Caffeine, America’s drug of choice

Is caffeine harmful? UVU students and professionals weigh in on the most widely used psychoactive substance in the world and its effects on the brain and body.

Caffeine is the world's most commonly abused psychoactive drug. Image by UVU Wellness, used with permission.

“Caffeine is the most widely used psychoactive drug in the world,” claimed JW Daly and others in “Is Caffeine Addictive?”. This should come as no surprise, since the Washington Daily News reported that “[m]ore than half of all American adults consume more than 300 mg of caffeine every day.”

As a stimulant, caffeine increases brain activity and nervous system functions, making individuals feel refreshed and focused — the perfect cocktail for stressed college students. In fact, when asked about caffeine, several UVU students weighed in on the matter.

Ariel Clark, a senior majoring in public health said, “I get addicted to caffeine very quickly! I use it on my busiest days. It definitely pushes me to finish the day strong. Days without it aren’t as productive. I try to limit it to 1-2 times a week.  If I do more than that I have a big dip of energy coming off of it.” 

Hanna Taylor, a senior majoring in public health, also mentioned having an affinity towards caffeine. “I drink it 1-2 times a day,” she said. “I depend on it to keep me energized, but I also know I won’t die without it.” 

Although many students enjoy caffeine for its benefits, not all students share the same habit.

“I no longer drink caffeine!” exclaimed Gabrielle Viana, a sophomore majoring in healthcare administration.“ I used to have it every day, and would have 4-5 cups of coffee to keep me awake. I found that it worsened my anxiety and gave me migraines galore! So I quit.” Vianna later mentioned that she had quickly become addicted to caffeine and that it was hard to stop drinking it.  

Vianna’s response invokes an important question. What does caffeine do to the brain? According to neuroscientist and sleep specialist, Matthew Walker, caffeine binds to the adenosine receptors, blocking them from signaling to the brain how tired you are, and can remain for up to 12 hours. This means that six hours after drinking a caffeinated beverage, half of the caffeine is still present in your body.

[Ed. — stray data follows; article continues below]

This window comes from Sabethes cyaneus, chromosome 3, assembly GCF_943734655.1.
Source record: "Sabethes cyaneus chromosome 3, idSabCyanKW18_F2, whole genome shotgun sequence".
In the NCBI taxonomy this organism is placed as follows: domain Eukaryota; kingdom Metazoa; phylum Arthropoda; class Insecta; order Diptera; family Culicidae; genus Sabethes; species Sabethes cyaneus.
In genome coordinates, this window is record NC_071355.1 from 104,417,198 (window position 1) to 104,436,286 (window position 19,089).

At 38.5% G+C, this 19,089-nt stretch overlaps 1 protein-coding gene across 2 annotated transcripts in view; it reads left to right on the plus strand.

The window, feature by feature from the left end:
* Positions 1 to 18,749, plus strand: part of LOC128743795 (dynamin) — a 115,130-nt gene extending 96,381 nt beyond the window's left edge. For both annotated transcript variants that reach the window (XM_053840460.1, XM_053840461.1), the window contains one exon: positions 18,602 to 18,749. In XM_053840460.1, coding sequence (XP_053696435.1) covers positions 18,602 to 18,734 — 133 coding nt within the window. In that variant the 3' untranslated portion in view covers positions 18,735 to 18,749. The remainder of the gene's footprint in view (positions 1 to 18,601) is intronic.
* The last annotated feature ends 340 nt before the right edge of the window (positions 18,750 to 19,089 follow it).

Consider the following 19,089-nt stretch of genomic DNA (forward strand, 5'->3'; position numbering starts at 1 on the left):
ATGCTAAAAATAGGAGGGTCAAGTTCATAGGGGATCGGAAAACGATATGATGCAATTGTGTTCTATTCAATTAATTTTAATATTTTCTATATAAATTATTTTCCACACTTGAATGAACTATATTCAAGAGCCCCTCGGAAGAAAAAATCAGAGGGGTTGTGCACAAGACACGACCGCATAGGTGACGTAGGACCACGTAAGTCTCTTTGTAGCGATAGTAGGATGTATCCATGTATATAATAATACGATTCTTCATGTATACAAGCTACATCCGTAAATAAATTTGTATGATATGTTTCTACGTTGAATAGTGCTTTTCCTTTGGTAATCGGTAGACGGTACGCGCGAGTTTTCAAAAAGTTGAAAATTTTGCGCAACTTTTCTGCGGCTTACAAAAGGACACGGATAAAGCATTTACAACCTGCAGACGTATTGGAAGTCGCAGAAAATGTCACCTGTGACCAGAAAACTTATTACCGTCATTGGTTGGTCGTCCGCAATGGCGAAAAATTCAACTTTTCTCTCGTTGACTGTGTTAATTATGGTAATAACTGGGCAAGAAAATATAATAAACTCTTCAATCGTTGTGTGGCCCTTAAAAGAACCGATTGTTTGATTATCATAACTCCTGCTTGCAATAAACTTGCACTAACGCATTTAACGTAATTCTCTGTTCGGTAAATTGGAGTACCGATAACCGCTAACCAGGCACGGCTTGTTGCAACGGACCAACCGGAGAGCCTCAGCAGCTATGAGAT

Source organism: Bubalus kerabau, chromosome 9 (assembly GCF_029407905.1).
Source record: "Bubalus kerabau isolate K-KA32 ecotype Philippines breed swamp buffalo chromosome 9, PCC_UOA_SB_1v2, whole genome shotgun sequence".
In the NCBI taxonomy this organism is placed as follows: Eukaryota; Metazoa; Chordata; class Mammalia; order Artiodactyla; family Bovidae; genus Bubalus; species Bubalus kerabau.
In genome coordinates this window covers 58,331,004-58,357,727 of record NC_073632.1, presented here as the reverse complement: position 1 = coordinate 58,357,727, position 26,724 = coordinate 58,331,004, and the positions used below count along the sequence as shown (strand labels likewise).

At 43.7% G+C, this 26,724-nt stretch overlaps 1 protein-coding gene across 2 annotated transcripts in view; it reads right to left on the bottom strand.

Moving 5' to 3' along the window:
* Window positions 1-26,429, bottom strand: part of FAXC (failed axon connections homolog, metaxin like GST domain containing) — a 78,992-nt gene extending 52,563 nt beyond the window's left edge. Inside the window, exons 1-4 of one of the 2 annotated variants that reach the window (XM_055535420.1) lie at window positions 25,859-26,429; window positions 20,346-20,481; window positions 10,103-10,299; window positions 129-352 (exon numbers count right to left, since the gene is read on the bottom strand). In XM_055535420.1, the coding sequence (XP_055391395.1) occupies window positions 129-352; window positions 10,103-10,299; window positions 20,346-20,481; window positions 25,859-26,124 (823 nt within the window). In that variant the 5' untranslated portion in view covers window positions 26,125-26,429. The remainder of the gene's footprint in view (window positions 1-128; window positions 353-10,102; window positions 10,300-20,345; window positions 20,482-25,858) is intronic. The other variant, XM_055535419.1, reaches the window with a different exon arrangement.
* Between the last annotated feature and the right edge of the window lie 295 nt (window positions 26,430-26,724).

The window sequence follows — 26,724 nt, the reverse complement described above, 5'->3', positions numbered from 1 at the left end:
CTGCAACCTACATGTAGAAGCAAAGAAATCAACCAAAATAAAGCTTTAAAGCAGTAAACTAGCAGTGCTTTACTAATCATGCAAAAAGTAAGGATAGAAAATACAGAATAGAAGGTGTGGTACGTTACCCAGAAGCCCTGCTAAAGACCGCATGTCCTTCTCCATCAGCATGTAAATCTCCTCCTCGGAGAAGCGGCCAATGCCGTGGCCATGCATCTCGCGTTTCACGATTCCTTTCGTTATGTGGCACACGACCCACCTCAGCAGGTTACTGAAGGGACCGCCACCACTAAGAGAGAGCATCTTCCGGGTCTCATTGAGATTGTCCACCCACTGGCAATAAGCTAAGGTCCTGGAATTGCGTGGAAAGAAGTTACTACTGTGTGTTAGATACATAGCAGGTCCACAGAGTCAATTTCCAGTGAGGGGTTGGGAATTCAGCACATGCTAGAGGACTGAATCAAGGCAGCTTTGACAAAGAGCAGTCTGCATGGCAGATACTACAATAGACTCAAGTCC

In addition to blocking sleep receptors, caffeine can also cause energy spikes and crashes. Dr. Vincent M. Pedre, a board-certified Internist, explains that “once your body has metabolized … caffeine and its effects wear off … adenosine floods the brain receptors and tells your brain that it’s sleepy time, even if it’s in the middle of the afternoon.” To avoid this, people may drink more caffeine as soon as they start to feel tired again, repeating the cycle and leading to unpredictable spikes and crashes.

Caffeine, like many other drugs, has benefits and drawbacks. Medical News Today explained that when caffeine is ingested in moderate amounts, it can boost the flow of dopamine in the brain and in some cases, reduce the risk of depression. The stimulating effects of caffeine can cause alertness right away; however, too much caffeine can cause a jittery or anxious feeling, especially if individuals have existing anxiety or panic disorders. Consumers are also warned that drinking more than the recommended amount of caffeine may cause it to lose its alerting effect, and cause severe disturbances to the heart and nervous system.

So how much caffeine is safe to consume every day? According to the Food and Drug Administration (FDA), up to 400 mg per day is considered a safe moderate intake for healthy adults. However, people’s sensitivity to caffeine varies depending on genetics or other health factors.  

Next time students reach for their caffeinated drink of choice, they should think about how much they have already consumed and remember that moderation is the key.

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